My Life With Noël Coward
Payn with Barry Day--With Coward's Never Before Published Theatre Writings
Noël Coward left a rich legacy of music, plays and personal diaries. According to Graham
Payn, his friend and lover for thirty years as well as his literary executor and author (with Barry
Day) of My Life With Noël Coward, dozens of productions of Coward's plays are currently on stage or in preparation
somewhere in the world. These have
assumed a certain pecking order, the top three being Blithe Spirit,. Private Lives and Fallen Angel the top
three. That's not to take away from the pull of other Coward plays. A revival of Hay Fever during last summer's Berkshire Theatre Festival season was a sold out before it opened. Present Laughter which will start previewing as this review is being posted has already created a buzz. making the just published paperback edition of
this memoir Coward particularly timely.
Besides providing those planning to see Present Laughter with a wealth of facts and comments
about the play, My Life With Noël Coward is a
good read, generously sprinkled as it is with anecdotal material and photographs.
True to the book's title, Payn lets the reader get to know him as well as Coward, but, unlike a
lot of actors when they take pen in hand, he exercises admirable restraint, never veering from the
memoir's focus-- Noël
Coward. He applies the same restraint to the wealth of theatrical icons who played important
professional and personal parts in the Coward Saga. When Payn discusses someone famous it's
because that person played more than a walk-on part in Coward's life. Thus the celebrities who
appear in these pages serve to enrich this portrait of a multi-talented, complex personality. In
turn, we see Vivien Leigh, Marlene Dietrich, Maggie Smith, Beatrice Lillie,
Laurence Olivier, The Lunts, Mary Martin and many other luminaries through the sharp lens of Coward's
private, after-the-party observations. All told we come away from this book with a newfound
admiration for Coward as a giving as well as an immensely gifted man. And while he is the star
of the enterprise, getting to know and like Payn is an added pleasure.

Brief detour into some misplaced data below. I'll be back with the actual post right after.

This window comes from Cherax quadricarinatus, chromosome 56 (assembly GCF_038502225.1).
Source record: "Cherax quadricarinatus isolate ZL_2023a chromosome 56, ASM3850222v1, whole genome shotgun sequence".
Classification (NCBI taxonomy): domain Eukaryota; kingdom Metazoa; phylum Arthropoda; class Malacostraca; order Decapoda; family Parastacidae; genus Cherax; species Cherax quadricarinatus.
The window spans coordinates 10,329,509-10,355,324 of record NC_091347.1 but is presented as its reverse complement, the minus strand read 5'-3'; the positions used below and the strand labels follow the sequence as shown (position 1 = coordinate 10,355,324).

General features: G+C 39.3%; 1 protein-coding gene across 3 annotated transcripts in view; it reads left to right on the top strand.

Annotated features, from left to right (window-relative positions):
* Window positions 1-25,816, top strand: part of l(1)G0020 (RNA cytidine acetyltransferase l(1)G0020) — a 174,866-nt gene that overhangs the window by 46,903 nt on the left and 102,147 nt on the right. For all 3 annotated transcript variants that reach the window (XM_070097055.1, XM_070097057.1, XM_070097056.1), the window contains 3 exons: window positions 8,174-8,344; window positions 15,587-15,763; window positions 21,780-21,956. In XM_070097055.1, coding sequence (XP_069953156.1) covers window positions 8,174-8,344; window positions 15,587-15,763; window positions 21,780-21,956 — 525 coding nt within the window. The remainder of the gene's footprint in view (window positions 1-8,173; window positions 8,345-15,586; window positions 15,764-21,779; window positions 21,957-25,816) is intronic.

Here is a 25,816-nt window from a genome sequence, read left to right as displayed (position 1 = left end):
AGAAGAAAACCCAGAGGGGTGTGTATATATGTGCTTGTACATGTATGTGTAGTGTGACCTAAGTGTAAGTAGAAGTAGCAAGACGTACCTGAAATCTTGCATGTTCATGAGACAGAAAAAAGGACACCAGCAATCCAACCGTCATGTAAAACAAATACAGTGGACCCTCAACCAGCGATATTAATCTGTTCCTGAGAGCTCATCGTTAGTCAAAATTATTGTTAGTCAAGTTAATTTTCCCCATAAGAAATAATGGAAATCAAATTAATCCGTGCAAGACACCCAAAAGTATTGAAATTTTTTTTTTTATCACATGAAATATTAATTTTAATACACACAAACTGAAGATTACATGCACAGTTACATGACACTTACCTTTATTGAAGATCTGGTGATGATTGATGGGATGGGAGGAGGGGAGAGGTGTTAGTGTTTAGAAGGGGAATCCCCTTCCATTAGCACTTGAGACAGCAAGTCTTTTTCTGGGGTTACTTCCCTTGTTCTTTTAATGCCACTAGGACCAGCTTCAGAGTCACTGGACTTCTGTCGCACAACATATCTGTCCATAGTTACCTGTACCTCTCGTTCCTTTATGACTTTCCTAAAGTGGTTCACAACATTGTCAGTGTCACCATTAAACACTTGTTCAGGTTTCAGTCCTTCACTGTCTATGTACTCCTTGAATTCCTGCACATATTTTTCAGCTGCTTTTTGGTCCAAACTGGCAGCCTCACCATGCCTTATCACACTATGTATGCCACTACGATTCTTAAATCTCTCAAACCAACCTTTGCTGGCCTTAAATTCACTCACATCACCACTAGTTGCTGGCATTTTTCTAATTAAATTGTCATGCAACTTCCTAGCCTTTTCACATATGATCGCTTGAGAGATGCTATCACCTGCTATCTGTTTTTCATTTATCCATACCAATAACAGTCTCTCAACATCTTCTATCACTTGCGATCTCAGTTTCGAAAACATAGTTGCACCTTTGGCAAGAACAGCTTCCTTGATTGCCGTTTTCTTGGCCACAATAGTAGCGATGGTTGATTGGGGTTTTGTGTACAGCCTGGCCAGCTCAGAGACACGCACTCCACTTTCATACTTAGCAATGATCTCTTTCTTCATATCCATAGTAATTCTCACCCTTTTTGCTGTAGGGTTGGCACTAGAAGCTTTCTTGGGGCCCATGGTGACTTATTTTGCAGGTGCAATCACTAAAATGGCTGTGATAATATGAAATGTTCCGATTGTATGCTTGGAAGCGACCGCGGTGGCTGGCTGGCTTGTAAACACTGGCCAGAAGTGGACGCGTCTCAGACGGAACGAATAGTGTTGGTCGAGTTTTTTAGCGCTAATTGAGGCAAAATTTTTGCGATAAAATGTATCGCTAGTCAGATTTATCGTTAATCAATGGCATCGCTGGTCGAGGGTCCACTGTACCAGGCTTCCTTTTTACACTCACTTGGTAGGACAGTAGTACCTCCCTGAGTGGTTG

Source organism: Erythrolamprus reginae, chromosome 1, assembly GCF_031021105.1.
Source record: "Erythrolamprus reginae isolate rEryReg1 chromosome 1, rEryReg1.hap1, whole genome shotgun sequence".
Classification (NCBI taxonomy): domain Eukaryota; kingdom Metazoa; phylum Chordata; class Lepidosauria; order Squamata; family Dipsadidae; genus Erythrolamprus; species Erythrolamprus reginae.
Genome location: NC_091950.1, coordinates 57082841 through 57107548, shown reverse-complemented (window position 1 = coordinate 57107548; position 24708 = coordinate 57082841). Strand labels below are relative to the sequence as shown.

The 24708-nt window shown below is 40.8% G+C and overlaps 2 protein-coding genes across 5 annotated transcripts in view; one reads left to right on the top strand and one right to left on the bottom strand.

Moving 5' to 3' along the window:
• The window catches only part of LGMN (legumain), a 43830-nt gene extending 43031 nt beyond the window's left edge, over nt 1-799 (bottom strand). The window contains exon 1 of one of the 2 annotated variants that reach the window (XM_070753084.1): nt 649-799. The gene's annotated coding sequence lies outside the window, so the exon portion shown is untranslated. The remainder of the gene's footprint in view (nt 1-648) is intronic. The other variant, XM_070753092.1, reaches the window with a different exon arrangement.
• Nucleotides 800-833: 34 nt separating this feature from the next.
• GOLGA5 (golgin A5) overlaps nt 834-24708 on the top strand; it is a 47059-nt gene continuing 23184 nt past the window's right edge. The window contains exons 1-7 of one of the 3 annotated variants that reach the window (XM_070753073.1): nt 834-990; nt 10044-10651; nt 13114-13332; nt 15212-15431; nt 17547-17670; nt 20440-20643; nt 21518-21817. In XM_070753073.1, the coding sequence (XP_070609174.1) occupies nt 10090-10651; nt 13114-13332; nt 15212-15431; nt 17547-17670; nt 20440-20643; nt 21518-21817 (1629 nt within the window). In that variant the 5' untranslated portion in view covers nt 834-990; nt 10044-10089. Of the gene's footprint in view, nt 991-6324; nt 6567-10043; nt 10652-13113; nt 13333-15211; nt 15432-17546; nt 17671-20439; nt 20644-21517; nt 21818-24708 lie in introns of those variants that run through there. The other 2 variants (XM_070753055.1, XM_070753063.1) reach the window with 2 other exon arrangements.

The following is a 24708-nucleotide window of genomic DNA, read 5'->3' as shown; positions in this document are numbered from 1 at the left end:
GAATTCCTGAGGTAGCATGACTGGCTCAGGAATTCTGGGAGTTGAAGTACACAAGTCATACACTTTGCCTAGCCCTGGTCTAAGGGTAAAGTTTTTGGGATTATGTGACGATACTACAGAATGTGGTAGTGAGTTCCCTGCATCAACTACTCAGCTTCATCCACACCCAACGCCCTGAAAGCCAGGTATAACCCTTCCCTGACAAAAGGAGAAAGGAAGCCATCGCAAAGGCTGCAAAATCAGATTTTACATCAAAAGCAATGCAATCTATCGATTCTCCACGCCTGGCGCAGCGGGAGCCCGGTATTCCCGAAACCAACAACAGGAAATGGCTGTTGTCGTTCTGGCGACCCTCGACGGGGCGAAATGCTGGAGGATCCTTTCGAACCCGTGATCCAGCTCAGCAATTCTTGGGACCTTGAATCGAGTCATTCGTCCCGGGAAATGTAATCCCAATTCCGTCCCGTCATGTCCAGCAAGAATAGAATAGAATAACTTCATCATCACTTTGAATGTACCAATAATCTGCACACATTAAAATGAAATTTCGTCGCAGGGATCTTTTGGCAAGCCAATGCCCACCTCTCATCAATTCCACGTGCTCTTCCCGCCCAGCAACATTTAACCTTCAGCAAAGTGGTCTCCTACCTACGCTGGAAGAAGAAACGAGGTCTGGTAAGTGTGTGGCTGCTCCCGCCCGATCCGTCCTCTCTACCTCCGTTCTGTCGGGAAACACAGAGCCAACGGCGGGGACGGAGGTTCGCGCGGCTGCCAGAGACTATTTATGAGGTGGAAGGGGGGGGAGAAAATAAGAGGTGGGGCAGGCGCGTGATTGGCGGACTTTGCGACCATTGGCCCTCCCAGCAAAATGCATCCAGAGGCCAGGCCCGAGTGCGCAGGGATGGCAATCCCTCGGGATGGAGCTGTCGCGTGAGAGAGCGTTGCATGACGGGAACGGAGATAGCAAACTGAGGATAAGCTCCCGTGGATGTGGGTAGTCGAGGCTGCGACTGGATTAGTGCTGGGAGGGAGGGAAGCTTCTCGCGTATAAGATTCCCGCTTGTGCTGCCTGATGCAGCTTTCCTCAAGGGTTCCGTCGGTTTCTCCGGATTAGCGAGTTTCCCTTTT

Interesting as the biographical and anecdotal materials are, two of the major assets of
My Life With Noël Coward are Payn's comments on his responsibilities
as literary executor in chapter 14 and the newly added "Book Three" which contains
Coward's never before published theater writings.
Since this review is being written as Present Laughter goes into previews at the Walter Kerr,
here are some pertinent facts and comments pertaining to it:
- The play is the most autobiographical of all Coward's plays. The main character, playwright Garry Essendine, is
Noël right down to the last Sulka dressing gown." What's more all the other characters are
amalgamations of other members of his intimate circle generally known as the "family."
- Other actors who have played the leading role since the play opened in 1939, many actors have
tried to fill Coward's footsteps, many of them failing because they tried to "carbon-copy" a true original and proving Payn's observation about just that "how original an 'original' can be.
- The one actor who most decidedly steered clear of the carbon-copy path was George C. Scott in
the 1982 Broadway revival. He played Essendine as a sort of latter-day John Barrymore with
"pouting profile and pseudo-Shakespearean rumble." While it's hard to guess at what path Frank
Langella will take, it's unlikely that he'll try to be Coward any more than Scott.
- If you go to the play after reading My Life With Noël Coward, pay
careful attention to the part of Morris. In a 1965 revival, Graham Payn, at Coward's insistence,
played that small part so he could show that "he can talk."
- Also check out Joanna's hair style. When Judy Campbell, one of Coward's favorite actresses,
toured with him, he tried to get her to get rid of the "fall" she wore. However, it stayed in
because photographer Cecil Beaton adored...though according to Campbell he'd often put his
elbow on it when she leaned back on the sofa so that at times the false bit would come off.
- In case you saw the London revival of Present Laughter which starred Tom Conti, don't expect the same
ending. In his discussion about his rights as literary executor to approve or disapprove textual
changes, Payn notes that he erred in allowing Conti to change the ending so that Monica becomes
part of the final scene, pointing out that even a minor change can, in the long run affect the
balance of a carefully crafted play.
- Finally bear in mind Coward's dictum on the playing of comedy: "The whole of comedy depends
on timing--and if you are really on your toes, you play the audience and you control the laughter.
You mustn't ever let the audience get out of hand." We hope that Langella and company succeed!
In case you can't find My Life With Noël Coward at your local library or book store, the Payn memoir, as well as
some other Coward books can be found at the internet's Amazon book store.
My Life With Noël Coward
The Noel Coward Diaries also by Graham Payn
Cole, The Sophisticates by Stephen Citron--a music expert analyzes many Coward and Cole
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